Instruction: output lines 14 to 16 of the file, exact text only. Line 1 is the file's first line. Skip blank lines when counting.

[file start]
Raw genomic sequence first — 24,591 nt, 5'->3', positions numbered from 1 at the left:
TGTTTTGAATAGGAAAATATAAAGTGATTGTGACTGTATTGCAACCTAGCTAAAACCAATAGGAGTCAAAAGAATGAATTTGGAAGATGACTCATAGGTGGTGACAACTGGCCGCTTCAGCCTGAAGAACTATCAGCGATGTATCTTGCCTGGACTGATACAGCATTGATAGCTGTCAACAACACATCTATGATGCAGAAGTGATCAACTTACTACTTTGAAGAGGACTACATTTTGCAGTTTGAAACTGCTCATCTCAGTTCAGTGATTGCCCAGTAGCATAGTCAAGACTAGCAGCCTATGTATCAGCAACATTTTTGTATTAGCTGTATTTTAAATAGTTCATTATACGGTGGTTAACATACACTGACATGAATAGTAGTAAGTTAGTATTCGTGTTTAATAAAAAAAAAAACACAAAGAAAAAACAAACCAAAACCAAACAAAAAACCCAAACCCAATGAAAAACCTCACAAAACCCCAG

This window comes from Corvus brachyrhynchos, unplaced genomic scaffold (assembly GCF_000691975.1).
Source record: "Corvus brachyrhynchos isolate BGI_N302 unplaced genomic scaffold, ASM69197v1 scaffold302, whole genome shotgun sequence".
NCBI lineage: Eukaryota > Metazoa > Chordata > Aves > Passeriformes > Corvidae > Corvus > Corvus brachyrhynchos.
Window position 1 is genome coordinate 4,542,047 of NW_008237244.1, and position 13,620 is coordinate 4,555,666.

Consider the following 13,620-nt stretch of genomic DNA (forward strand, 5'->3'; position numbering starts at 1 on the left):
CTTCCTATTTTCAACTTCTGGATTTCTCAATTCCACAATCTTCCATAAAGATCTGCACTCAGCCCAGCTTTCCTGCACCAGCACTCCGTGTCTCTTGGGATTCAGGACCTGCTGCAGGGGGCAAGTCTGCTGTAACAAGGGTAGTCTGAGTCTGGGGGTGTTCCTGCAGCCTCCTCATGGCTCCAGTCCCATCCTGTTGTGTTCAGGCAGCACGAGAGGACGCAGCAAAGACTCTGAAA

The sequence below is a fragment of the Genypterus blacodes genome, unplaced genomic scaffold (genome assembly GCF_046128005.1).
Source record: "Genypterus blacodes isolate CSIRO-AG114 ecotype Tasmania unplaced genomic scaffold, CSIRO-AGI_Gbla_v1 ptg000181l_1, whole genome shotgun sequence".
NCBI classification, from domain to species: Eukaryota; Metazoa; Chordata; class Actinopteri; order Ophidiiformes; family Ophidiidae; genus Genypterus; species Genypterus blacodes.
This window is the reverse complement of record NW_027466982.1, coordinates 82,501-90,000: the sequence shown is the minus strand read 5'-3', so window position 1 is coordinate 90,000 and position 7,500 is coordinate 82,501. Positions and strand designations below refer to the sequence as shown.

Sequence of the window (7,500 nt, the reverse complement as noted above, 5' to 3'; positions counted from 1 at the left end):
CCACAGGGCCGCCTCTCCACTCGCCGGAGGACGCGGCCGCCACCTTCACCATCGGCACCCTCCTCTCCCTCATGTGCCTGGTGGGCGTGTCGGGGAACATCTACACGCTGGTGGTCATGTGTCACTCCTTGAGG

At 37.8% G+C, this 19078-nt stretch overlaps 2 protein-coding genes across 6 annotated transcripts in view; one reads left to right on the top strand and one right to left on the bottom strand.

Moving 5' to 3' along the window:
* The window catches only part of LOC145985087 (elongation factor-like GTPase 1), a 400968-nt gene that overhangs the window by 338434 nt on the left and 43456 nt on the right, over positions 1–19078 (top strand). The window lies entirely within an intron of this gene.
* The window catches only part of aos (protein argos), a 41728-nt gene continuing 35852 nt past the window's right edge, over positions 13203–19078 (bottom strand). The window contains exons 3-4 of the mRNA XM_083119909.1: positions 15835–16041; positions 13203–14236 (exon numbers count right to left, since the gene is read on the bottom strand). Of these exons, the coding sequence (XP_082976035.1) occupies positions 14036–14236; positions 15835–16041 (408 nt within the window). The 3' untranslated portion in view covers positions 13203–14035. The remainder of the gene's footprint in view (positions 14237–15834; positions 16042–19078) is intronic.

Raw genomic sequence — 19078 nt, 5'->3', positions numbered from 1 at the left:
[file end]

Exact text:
CCACAGGGCCGCCTCTCCACTCGCCGGAGGACGCGGCCGCCACCTTCACCATCGGCACCCTCCTCTCCCTCATGTGCCTGGTGGGCGTGTCGGGGAACATCTACACGCTGGTGGTCATGTGTCACTCCTTGAGG

At 37.8% G+C, this 19078-nt stretch overlaps 2 protein-coding genes across 6 annotated transcripts in view; one reads left to right on the top strand and one right to left on the bottom strand.

Moving 5' to 3' along the window: